Why I don’t cry when my dog runs away. I don’t get angry at the bills I have to pay. I don’t get angry when my mom smokes pot. Hits the bottle and goes right to the rock.
The song across the street. Moving along the scraped up crosswalk. And strangely I recognize it. In a foreign land. In another time. This was the song of my angsty youth. And perhaps a song that I never forgot how to sing. But it wasn’t a great one, in terms of eternal wisdom, or anything like that.
But familiar. Comforting. To hear the words I’ve already dwelt with. I scanned the horizon for the source. Block buildings up to the sky against the drizzly gray background. Wandering man in a camouflage jacket, too big, too dirty. Middle aged couple walking too quickly to the next destination. A small group of enthusiastic college guys, looking for the next bar. But the song did not come from any of them. It was sung from the adjacent street, around the corner where I could not quite see.
He emerged from the corner, unexpectedly. And I immediately looked down to my own table. I don’t know what I expected, hearing that song, in the middle of a busy city. Unashamed. Uncombed hair captured in a messy man-ponytail. With too many layers of clothing, layers that didn’t make sense. Because they were not for warmth nor fashion. But layers of t-shirts, a sash of sorts, shorts under and over his sweat pants. Clearly high on something. But happy. And singing.
I knew it was a scam as soon as he walked up. Of course, it always is. A play on emotion and circumstance to get what you want. That is the way of the world, and when you believe differently you will be disappointed. But he just sang that stupid song, which immediately made me remember we are not that different.
They say, we are all one bad decision away from a lonely life on the street. I think we have all seen that decision, whether we want to admit it or not. Whether we ever knew it or not. And it seemed as if this happy soul may have made that fateful descision, one day in the past. So what else can one do, if this were another me? What else could one do? Except listen.
I am a poet. He said. I don’t know, I just have these words that rhyme sometimes. And sometimes they don’t. If you are not too busy, most people are too busy and they say, no, go away. But words come to me. And if you think it’s worth your time, I will write a poem.
This poor sucker. He didn’t know he was talking to someone who absolutely loved words. No matter where they come from. A dead guy only enduring in a forgotten book. A toddler who can’t speak other than obvious truth. A song that brings a war veteran to tears. A poem from a drug addicted sunburnt rambler.
Sure, I said.
Give me something from your heart. He said. One word. Don’t say SUV. Some people will try to give me a stupid word like that. I can’t give you that poem, because I know that’s not from your heart. I want something that you can’t solve. See, I have this gift of words. But it has to be real.
Strangely, he caught me writing, something like a poem. Words that I thought were plaguing the hearts of other people. How ironic. That an uninvited wanderer wanted to write a poem, for my own guarded and aching heart. I had many words, actually. Too many. For his purposes, anyway. But looking at my friend, who I had nothing and everything in common with, I gave him a word that I already knew we shared.
Ha. He chuckled. Wow. That’s a good one. I know plenty about that.
I smiled, turned back to my own writing, and put an air pod back into one ear. He opened a tattered yellow notebook, walked to the other end of the outdoor patio, and sat down with his pen.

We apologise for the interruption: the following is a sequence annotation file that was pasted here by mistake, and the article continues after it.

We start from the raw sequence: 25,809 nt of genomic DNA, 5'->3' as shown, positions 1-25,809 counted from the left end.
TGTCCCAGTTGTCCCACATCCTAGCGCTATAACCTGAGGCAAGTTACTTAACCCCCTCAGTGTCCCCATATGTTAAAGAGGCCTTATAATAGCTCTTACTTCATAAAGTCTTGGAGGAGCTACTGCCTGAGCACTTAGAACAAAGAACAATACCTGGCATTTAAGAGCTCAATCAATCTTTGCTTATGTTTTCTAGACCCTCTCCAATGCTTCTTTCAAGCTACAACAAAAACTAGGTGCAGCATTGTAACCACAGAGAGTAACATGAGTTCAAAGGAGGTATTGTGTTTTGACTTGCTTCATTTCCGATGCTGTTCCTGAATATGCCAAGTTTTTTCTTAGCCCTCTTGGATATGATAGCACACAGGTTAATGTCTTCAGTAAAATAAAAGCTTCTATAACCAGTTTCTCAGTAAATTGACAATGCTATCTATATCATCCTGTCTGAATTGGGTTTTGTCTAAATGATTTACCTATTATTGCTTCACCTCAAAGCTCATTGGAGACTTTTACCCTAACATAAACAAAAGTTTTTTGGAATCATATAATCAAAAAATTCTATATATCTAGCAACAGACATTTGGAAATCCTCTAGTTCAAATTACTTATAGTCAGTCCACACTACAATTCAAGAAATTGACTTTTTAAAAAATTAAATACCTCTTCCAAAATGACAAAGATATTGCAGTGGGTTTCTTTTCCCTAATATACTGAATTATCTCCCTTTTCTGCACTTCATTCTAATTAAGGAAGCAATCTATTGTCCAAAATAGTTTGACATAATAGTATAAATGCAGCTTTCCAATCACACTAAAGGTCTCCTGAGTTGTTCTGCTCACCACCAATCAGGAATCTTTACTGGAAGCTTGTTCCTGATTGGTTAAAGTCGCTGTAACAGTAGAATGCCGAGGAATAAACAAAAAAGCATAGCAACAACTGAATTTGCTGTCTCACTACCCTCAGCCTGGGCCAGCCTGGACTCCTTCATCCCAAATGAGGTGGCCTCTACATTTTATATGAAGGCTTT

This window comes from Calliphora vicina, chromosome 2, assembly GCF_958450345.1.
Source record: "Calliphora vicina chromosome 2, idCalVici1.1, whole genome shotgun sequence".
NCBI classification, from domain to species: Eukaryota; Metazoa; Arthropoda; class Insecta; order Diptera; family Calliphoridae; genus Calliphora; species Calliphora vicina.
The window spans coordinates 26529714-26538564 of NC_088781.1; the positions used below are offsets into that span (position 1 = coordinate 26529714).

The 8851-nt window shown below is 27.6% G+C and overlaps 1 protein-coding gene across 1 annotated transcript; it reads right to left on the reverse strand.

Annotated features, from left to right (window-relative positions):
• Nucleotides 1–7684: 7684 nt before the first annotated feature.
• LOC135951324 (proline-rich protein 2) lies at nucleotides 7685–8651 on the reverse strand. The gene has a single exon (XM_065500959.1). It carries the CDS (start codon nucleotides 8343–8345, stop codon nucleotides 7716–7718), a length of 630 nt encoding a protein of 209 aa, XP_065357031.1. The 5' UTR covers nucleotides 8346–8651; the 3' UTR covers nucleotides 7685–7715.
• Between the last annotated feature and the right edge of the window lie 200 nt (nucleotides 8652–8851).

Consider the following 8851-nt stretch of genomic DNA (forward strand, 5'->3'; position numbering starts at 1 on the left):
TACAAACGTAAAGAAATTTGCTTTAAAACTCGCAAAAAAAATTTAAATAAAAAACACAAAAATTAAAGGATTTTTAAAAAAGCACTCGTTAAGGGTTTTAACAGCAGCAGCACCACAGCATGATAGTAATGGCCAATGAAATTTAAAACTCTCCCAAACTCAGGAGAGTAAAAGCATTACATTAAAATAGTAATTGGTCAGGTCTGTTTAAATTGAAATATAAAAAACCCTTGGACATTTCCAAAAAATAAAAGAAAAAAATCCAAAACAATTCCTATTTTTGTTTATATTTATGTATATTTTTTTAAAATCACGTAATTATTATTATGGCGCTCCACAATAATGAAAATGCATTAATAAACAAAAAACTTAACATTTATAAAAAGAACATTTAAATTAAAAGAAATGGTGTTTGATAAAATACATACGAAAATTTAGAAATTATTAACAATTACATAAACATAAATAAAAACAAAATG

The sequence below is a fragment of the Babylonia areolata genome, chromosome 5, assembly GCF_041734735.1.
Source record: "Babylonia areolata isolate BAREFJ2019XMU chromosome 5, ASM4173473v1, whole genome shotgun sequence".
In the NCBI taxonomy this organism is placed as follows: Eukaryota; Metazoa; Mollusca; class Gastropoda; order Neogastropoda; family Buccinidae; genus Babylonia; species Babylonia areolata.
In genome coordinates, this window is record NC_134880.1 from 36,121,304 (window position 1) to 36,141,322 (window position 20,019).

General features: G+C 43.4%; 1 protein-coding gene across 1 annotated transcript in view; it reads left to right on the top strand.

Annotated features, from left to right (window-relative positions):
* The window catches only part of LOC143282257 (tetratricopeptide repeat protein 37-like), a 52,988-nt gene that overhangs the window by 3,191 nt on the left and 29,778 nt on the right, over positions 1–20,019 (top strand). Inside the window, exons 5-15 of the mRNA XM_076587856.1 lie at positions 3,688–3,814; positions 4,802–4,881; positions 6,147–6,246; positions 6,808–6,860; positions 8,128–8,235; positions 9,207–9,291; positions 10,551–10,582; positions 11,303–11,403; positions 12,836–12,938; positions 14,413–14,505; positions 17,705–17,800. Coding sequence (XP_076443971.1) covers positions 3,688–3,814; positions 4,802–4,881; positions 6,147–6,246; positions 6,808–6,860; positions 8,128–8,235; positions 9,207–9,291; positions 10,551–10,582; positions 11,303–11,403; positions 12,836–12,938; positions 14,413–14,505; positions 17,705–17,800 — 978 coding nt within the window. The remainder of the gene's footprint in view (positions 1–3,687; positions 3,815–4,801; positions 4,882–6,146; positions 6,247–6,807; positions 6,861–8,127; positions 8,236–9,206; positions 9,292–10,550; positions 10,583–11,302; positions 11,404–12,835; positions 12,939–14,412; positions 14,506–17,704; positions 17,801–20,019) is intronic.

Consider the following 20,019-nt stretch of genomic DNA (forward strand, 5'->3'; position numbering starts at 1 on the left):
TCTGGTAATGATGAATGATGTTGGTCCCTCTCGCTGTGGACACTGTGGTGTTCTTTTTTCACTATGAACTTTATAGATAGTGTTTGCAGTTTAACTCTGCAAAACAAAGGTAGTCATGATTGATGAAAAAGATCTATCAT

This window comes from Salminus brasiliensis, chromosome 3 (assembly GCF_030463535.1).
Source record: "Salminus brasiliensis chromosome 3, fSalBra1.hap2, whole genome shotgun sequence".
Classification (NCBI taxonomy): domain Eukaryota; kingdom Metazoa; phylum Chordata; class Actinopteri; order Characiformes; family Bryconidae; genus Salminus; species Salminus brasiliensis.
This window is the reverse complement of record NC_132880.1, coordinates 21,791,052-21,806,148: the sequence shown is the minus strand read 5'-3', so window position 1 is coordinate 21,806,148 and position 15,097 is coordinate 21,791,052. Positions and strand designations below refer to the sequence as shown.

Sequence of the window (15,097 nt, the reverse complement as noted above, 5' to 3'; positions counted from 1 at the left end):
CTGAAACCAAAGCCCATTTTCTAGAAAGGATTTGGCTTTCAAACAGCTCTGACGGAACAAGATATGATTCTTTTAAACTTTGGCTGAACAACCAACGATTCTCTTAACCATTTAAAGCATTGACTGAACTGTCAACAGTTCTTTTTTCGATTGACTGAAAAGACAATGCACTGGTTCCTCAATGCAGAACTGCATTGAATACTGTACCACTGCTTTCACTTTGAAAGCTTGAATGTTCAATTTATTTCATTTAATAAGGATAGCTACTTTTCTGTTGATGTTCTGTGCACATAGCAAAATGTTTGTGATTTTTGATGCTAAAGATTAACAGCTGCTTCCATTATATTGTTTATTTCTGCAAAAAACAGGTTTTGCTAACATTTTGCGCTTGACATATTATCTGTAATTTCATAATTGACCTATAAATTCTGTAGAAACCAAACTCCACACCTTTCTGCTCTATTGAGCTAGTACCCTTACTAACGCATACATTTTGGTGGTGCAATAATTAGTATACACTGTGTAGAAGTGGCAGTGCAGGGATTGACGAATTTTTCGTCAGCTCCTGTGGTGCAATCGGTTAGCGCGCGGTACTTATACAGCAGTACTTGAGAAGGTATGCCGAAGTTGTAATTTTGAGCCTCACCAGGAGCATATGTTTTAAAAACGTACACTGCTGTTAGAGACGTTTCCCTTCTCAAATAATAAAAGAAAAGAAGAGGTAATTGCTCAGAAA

I almost forgot he was there, lost in my own words, my own thoughts, my own world. But about ten minutes later he stepped up to my table, keeping a respectable distance. He cleared his throat like a nervous teenager, not quite ready to speak in public. First words shaken, and then his breath relaxed in to the rhythm. Cadence, beat, and just a few rhyming meters.
I was pessimistically waiting to hear my word “loneliness” inserted into the proper place. A cookie-cutter verse that he used on all the mini-van moms that he could find in the city. But he did not. It was a lonely poem. Informed by the ancestors. Hovered by the battles of the busy hummingbirds. From the mouth of a wondering man of the streets who happened to pass by my table, for an easy dollar.
And I shouldn’t have been impressed. With someone who had figured out how to do this for a living. But he did a great job. For a strung-out beggar on the rainy streets of an unloving city.
He tore out the page from his notebook and set it down on the edge of my table. Nodding. Conclusively.
I already knew. I had been had. I already knew he had perfected this routine so that he could eat, or drink, or whatever he needed to do to continue his days. And I was taken. But I was ok with that. I wasn’t afraid of him, and what he had to say. But he had a little more, to say… a poetic goodbye.
Hey, so, I hope that whatever it is that is on the other side of that rift, it’s coming. Just stay true.
He dropped his eyes. And left without any other bits of wisdom, or out-dated song lyrics. Yet the pessimistic side of me tore that salutation apart to make absolutely no applicable sense. Anyone could say those exact words to anyone else, and like a horoscope prediction, anyone could make it speak directly to any situation.
And there is no great lesson. I learned. From him. But it did violently remind me of the song I barely recognized. Before he ever gave me any of his own scribbled words. And after.
Fuckin’ and fightin’, its all the same
Livin’ with Louie dog’s the only way to stay sane
Let the lovin’, let the lovin’ come back to me.
Lovin’, is what I got, I said remember that.
And sometimes, you get to just receive what you need. From what you are surprisedly given. I think my friend may have already known that. And he gave me exactly what was needed.